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General Causality Orientations Scale (GCOS)

This scale is derived from Self-Determination Theory (Deci & Ryan, 1985). It is intended to assess the strength of three different motivational orientations within an individual. These orientations, labelled Autonomy, Controlled, and Impersonal, are understood as relatively enduring aspects of personality, and each is theorized to exist within each individual to a greater or lesser extent. There are three subscales to this measure, and a person gets a score on each.

The Autonomy Orientation assesses the extent to which a person is oriented toward aspects of the environment that stimulate intrinsic motivation, are optimally challenging, and provide informational feedback. A person high in autonomy orientation (relative to others) is likely to display greater self- initiation, seek jobs that are interesting and challenging, and take greater responsibility for his or her own behavior.

The Controlled Orientation assesses the extent to which a person is oriented toward being controlled by rewards, deadlines, structures, ego-involvements, and other people’s directives. People high on the controlled orientation are likely to be dependent on rewards or other controls, and may be more attuned to what others demand than to what they want for themselves. In the US, at least, a person high in the controlled orientation is likely to place extreme importance on pay, benefits, and other extrinsic aspects of work.

The Impersonal Orientation assesses the extent to which a person believes that attaining desired outcomes is beyond his or her control and that achievement is largely a matter of luck or fate. People high on this orientation are likely to be anxious and to feel very ineffective. They are likely to want things to be as they always were, because these people have no sense of being able to affect outcomes or cope with demands or changes.

The Scale

The GCOS (Deci & Ryan, 1985a) is available in two forms (12 and 17 vignettes) both of which are included in this packet below.

The original scale that is well validated and have been widely used consists of 12 vignettes and 36 items. Each vignette describes a typical social or achievement oriented situation (e.g., applying for a job or interacting with a friend) and is followed by three types of responses–an autonomous, a controlled, and an impersonal type. Respondents indicate, on 7-point Likert-type scales, the extent to which each response is typical for them. Higher scores indicate higher amounts of the particular orientation represented by the response. Thus, the scale has three subscales–the autonomy, the controlled, and the impersonal subscales–and subscale scores are generated by summing the individual’s 12 responses on items corresponding to each subscale.A description of the 12-vignette version of the scale construction appears in Deci and Ryan (1985) along with data that support the instrument’s reliability and validity. For example, the scale has been shown to be reliable, with Cronbach alphas of about 0.75 and a test- retest coefficient of 0.74 over two months, and to correlate as expected with a variety of theoretically related constructs.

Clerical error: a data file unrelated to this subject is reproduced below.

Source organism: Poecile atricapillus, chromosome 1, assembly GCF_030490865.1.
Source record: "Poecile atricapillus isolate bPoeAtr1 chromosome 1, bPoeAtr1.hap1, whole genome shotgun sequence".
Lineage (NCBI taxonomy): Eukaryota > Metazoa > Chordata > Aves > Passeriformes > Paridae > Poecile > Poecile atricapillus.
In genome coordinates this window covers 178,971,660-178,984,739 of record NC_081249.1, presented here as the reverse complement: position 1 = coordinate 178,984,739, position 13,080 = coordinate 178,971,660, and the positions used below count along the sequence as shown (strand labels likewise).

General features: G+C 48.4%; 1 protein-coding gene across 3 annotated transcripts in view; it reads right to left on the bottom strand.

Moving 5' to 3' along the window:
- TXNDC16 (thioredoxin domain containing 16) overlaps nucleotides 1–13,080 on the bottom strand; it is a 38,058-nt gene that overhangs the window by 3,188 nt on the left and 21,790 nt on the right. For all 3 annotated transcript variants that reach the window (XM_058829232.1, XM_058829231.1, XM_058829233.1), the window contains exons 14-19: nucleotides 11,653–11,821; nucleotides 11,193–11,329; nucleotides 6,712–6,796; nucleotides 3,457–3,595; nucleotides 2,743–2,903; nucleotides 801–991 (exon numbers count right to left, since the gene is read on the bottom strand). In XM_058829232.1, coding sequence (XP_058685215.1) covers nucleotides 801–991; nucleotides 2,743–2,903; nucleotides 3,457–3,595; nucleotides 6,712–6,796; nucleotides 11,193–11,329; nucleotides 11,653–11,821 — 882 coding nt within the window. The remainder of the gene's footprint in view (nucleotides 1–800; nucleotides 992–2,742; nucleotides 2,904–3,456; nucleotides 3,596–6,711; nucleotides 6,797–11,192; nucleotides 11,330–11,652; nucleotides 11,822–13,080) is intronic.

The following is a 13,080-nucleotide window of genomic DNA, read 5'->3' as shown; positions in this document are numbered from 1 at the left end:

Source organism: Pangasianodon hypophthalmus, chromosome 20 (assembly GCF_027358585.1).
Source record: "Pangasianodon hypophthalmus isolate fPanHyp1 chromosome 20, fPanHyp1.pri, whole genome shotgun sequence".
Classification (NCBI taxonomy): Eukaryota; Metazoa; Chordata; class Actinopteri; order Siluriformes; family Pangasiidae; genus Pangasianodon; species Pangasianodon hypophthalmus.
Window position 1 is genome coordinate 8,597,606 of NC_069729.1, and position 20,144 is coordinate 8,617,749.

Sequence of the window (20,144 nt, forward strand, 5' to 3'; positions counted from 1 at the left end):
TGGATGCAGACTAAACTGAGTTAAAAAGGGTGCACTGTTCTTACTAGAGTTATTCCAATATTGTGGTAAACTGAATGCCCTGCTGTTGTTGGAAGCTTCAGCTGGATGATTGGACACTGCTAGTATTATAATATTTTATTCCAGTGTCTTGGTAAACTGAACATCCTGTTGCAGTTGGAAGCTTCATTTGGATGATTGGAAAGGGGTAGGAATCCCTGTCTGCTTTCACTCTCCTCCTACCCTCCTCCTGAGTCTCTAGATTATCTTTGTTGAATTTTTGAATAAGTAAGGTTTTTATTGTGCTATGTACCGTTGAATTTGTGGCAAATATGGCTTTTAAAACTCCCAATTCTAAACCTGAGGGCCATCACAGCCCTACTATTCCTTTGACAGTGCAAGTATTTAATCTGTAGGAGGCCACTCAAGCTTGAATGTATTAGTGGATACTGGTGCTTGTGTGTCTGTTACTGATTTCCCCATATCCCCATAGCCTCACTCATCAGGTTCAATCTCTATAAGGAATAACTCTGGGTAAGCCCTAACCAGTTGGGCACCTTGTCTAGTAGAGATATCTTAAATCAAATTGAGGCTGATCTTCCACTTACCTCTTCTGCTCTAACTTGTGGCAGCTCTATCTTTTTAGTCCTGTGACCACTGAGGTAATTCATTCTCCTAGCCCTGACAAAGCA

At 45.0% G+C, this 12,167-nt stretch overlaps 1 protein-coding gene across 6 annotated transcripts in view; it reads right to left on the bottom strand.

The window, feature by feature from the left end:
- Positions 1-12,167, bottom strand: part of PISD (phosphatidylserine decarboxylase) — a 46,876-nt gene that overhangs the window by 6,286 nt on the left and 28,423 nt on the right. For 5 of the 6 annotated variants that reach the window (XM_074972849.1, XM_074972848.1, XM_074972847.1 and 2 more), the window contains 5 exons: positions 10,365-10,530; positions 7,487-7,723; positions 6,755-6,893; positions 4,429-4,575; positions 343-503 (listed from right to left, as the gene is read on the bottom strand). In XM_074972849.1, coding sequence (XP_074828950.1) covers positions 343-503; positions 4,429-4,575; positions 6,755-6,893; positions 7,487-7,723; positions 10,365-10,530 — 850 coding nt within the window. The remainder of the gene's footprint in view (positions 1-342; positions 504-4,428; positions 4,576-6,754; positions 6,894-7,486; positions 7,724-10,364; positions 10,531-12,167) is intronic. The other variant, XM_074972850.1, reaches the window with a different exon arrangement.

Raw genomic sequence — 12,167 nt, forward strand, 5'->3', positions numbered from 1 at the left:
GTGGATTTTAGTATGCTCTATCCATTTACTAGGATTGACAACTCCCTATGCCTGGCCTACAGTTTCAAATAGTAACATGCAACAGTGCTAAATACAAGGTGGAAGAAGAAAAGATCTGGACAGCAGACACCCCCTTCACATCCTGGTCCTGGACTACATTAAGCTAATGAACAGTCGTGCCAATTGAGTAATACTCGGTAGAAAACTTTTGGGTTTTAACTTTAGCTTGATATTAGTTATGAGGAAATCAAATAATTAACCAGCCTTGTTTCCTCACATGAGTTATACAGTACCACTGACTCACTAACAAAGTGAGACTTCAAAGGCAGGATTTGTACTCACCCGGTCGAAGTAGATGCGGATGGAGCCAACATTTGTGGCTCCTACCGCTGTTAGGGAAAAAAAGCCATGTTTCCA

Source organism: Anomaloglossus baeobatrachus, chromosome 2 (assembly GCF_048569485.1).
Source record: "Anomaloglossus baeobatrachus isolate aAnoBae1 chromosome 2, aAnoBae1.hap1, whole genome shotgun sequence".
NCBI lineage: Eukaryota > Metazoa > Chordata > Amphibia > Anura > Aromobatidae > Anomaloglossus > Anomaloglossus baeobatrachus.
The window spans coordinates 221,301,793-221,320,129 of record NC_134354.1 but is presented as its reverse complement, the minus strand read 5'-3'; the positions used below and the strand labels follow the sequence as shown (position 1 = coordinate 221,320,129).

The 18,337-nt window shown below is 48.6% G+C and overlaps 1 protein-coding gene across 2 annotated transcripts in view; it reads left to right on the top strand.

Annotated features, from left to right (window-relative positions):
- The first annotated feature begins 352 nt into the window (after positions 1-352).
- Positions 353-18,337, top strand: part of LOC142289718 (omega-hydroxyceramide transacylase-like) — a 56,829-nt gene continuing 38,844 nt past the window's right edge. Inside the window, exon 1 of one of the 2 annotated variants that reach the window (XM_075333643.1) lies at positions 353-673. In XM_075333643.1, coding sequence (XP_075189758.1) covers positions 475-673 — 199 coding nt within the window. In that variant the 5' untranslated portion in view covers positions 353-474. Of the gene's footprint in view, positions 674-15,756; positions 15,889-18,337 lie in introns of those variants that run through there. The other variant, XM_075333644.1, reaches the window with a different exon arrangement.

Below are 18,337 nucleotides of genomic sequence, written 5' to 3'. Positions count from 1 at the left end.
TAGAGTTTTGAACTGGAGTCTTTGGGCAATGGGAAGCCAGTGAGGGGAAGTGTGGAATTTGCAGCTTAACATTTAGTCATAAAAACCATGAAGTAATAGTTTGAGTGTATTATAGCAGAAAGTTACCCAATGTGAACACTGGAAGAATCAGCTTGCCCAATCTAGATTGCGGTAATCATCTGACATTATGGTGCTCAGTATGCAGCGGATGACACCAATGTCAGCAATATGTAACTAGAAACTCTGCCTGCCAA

There is also a 17-vignette version (with 51 items) of the scale. It has the original 12 vignettes and the original 36 items. However, 5 vignettes and 15 items (5 autonomy, 5 controlled, and 5 impersonal) have

been added. The new vignettes and items are all about social-interactions because the original vignettes were heavily oriented toward achievement situations. The new vignettes with their items are scattered throughout, so the order of items is not the same in the two versions of the GCOS. The 17-vignette version has been used successfully in various studies (e.g., Hodgins, Koestner, & Duncan, 1996).


Questionnaires

Main Questionnaire


Creator/Reference

12-vignette version

(1985) Journal of Research in Personality

The general causality orientations scale: Self-determination in personality

Deci, E. L. Ryan, R. M.


17-vignette version

(1996) Personality and Social Psychology Bulletin

On the compatibility of autonomy and relatedness

Hodgins, H. S. Koestner, R. Duncan, N.



Validation Articles

(2021) European Journal of Personality

General causality orientations in self-determination theory: Meta- analysis and test of a process model

Hagger, M. S. Hamilton, K.


(1987) Canadian Journal of Behavioral Science

L'echelle des Orientations Generales a la Causalite: Validation Canadienne Francaise du General Causality Orientations scale

Vallerand, R. J. Blais, M. R. Lacouture, Y. Deci, E. L.


(2015) Psychiatry Research

Assessing motivation orientations in schizophrenia: Scale development and validation

Cooper, S. Lavaysse, L. M. Gard, D. E.


(2001) Journal of Sports Sciences

The development and initial validation of the Exercise Causality Orientations Scale

Rose, E.A. Markland, D. A. Parfitt, G.


(2011) Personality and Individual Differences

General causality orientations are distinct from but related to dispositional traits

Olesen, M., H.


(2019) Asia-Pacific Psychiatry

Validation of the Chinese version General Causality Orientation Scale-Clinical Population and causality orientations assessing in major depressions

Lei, W. Liu, K. Li, N. Liang, X. Xiang, B. Huang, C. Zhang, J. Zheng, X. Chen, J.



Key Articles Using Questionnaires

(2017)

Self-determination theory: Basic psychological needs in motivation, development, and wellness

Ryan, R. M. Deci, E. L.


(1989) Journal of Personality and Social Psychology

Perceived locus of causality and internalization: Examining reasons for acting in two domains

Ryan, R. M. Connell, J. P.


(1992) Personality and Social Psychology Bulletin

Self-regulation and consistency between attitudes, traits, and behaviors

Koestner, R. Bernieri, F. Zuckerman, M.